The difficulty of regulating against sexual crimes is that it often occurs in private places or where the crime takes place in public, for example in the workplace, it usually involves only two people, which poses problems for detection and eventual prosecution. Usually sexual crimes only become known when the victim breaks the silence, to reveal the sexual crime that has taken place. The purpose of this howtoregulate article is to review the regulations against sexual crimes, particularly around definitions, detection, protection and prevention, and highlight those jurisdictions with novel methods for breaking the silence.
Smart grids, electronic commerce, digital government and health services are but a few of the many possibilities offered by the advancement of technology and expansion of cyberspace.
We could only agree with the Indonesian legislator that activities in cyberspace are virtual activities that have actual impacts on our lives. Cybersecurity breaches cover – among others – denial of services, physical theft, crime ware, cyberespionage and web application attacks.
Hence, it is evident that jurisdictions need robust cybersecurity by guaranteeing that products and services offered, meet certain levels of safety and reliability. Moreover, appropriate surveillance is required – without compromising privacy and data protection standards. Continue reading Cybersecurity: regulating the virtual world
This articles presents regulatory tools which can help to contain risks linked to technologies.
This articles presents regulatory tools which can help to contain risks linked to research.
Profit from sales of medicines is incentivizing pharma companies to further invest in research and innovation, which is undoubtedly in public interest. Profit is evidently linked to prices. Prices of patented medicines are exponentially rising around the world. As a result, there is an increase in public expenditure and diminution of access to medicines across all income groups of countries. Hence there is a conflict between two public interests: innovation on one hand and affordability on the other.
Whistleblowing has become a dynamic regulatory field. Several jurisdictions have recently opened public consultations in this relation. They recognise the need to protect the good faith whistleblower disclosing alleged wrongdoing to ensure, in fine, the respect of the public interest.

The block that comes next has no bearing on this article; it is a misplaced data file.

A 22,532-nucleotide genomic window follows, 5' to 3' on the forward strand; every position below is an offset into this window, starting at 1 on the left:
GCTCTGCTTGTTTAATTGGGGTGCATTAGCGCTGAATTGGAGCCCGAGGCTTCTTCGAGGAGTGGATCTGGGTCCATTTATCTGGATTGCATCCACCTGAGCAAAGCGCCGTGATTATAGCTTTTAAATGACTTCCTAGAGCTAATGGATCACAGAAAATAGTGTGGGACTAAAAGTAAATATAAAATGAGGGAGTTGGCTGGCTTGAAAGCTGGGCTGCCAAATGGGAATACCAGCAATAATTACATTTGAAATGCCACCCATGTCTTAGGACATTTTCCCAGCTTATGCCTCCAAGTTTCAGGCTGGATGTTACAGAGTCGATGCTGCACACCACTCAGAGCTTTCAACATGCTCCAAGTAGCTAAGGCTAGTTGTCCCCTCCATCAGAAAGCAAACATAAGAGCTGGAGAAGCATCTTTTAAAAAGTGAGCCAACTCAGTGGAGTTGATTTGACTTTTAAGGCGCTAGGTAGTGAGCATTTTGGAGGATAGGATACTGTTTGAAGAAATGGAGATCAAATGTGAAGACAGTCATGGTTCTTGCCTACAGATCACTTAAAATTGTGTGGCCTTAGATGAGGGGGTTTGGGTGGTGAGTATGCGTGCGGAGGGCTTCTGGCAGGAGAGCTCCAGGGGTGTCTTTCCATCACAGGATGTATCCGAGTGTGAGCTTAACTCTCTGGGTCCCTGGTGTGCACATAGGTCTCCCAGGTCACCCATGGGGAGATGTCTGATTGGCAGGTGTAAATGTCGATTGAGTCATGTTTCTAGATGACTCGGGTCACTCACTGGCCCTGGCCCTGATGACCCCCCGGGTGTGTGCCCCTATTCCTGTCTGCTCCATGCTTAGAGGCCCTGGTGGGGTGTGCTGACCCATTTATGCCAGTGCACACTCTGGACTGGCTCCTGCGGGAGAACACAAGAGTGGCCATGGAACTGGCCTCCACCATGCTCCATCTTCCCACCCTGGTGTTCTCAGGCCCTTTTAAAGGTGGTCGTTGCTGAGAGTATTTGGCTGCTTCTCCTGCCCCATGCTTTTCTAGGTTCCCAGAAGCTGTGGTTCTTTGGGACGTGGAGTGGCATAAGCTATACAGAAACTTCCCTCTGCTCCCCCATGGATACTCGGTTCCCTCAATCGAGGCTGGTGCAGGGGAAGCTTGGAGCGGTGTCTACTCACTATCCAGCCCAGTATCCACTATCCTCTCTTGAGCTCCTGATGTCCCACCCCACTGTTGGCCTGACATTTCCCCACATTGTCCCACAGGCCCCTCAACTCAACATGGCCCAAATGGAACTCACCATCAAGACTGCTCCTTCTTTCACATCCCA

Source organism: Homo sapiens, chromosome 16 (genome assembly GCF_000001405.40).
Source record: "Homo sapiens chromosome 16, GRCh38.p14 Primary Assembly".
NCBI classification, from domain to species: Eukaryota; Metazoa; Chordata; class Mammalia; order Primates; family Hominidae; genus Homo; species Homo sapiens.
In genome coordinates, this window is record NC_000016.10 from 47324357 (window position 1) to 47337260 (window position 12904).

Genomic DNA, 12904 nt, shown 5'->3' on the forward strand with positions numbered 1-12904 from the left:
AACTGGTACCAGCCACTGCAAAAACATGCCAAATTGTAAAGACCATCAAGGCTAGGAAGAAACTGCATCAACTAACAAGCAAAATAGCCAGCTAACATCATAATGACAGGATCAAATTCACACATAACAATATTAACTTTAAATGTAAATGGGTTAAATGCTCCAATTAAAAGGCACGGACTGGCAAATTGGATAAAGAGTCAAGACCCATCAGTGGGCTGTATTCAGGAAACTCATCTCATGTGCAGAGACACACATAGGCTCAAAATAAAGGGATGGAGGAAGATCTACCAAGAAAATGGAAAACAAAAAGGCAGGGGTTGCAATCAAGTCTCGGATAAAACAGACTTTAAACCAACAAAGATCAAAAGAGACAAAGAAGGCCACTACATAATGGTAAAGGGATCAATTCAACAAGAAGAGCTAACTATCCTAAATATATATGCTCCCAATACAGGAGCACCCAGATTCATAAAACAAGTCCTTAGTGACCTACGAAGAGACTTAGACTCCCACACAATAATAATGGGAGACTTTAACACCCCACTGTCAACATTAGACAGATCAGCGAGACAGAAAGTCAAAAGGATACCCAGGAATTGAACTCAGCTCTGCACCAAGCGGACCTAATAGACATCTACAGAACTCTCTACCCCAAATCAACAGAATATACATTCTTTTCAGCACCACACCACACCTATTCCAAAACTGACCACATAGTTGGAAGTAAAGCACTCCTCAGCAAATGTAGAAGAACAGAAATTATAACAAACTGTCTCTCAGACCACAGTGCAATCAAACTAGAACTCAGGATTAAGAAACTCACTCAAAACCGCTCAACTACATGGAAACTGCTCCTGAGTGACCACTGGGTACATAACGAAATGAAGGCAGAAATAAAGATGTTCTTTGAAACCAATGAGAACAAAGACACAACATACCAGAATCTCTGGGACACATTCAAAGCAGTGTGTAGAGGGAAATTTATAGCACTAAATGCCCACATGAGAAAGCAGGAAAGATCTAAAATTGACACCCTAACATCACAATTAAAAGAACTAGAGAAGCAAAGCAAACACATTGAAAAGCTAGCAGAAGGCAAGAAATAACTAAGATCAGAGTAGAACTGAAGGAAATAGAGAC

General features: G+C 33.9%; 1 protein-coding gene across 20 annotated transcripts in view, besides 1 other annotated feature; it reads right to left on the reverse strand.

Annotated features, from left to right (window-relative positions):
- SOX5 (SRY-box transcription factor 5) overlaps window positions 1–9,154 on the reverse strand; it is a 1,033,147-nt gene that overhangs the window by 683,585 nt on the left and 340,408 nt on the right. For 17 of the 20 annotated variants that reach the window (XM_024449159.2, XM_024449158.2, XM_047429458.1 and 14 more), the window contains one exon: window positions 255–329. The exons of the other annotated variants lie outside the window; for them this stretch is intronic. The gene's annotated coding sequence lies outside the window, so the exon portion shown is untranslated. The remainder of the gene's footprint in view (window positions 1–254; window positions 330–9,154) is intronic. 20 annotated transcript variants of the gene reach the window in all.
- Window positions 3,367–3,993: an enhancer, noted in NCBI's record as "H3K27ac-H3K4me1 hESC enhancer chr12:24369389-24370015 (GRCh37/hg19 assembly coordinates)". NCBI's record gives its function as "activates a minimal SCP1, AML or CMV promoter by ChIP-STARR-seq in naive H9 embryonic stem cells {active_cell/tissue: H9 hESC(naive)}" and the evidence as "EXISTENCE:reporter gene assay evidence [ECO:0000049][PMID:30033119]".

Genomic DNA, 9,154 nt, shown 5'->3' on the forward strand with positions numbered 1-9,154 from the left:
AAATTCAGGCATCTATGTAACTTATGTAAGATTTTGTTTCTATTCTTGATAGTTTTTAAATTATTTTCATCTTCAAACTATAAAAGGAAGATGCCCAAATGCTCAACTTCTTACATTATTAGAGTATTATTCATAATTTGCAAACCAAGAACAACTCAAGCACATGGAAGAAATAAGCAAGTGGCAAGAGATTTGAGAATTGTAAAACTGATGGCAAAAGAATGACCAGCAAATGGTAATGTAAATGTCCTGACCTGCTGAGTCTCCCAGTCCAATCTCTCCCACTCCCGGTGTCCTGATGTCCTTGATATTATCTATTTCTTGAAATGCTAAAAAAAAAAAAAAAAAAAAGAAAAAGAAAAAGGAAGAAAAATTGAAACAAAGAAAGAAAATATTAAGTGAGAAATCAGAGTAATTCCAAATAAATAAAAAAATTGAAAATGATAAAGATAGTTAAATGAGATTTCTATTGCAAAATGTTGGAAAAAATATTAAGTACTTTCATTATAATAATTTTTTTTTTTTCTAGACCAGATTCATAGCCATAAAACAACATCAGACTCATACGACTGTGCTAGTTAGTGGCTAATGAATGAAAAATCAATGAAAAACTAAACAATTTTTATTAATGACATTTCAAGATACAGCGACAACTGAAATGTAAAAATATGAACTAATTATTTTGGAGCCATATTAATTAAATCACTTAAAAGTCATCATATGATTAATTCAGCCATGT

This article presents international framework on whistleblowing (Part I.), model laws (Part II.), national reference regulation (Part III.) and national regulation which is commendable for specific aspects (Part IV.).
From autonomous cars, robotised hotel complexes to surgical and companion robots, the technology of robotics have well advanced. However, have the regulatory measures followed with the same pace? We believe that it has not evolved fast enough. At present, only South Korea has adopted a law that specifically governs the sector of robotics whilst other jurisdictions still struggle how to address immense technological advancements and the related challenges from a legal perspective. Continue reading Robots: no regulatory race against the machine yet
Renewable energy is firmly increasing its share at the world energy market. Albeit light regulatory frameworks, burdensome procedures and lack of incentives can discourage its wider use and the necessary investments in the renewable energy projects. Continue reading For a wider use of renewable energy: incentives & strong legal framework
The donation and transplantation of human organs, tissues and cells is a complex domain that touches on questions of health, law and ethics. These questions are intrinsically connected. Thus, it demands a stringent regulation by public authorities so as to prevent serious health risks and eventual abuses of the consent given by the donor. Furthermore, the increased demand for organs combined with the globalisation has prompted the phenomena of organ trafficking and “transplant tourism”. These phenomena require additional regulation, ideally at global level. Continue reading Transplantation of organs and human tissues
This article analyses the regulatory tool “unilateral recognition of foreign product or service approvals or certificates”. This tool might in the future play a crucial role in favour of international trade. Furthermore, this article shows how jurisdictions, by applying extremely stringent approval or certification criteria on an optional basis, could become approval / certification hubs, to the benefit of many other jurisdictions and their own. Continue reading Better than bilateral trade agreements: unilateral recognition of approvals / certificates and approval / certification hubs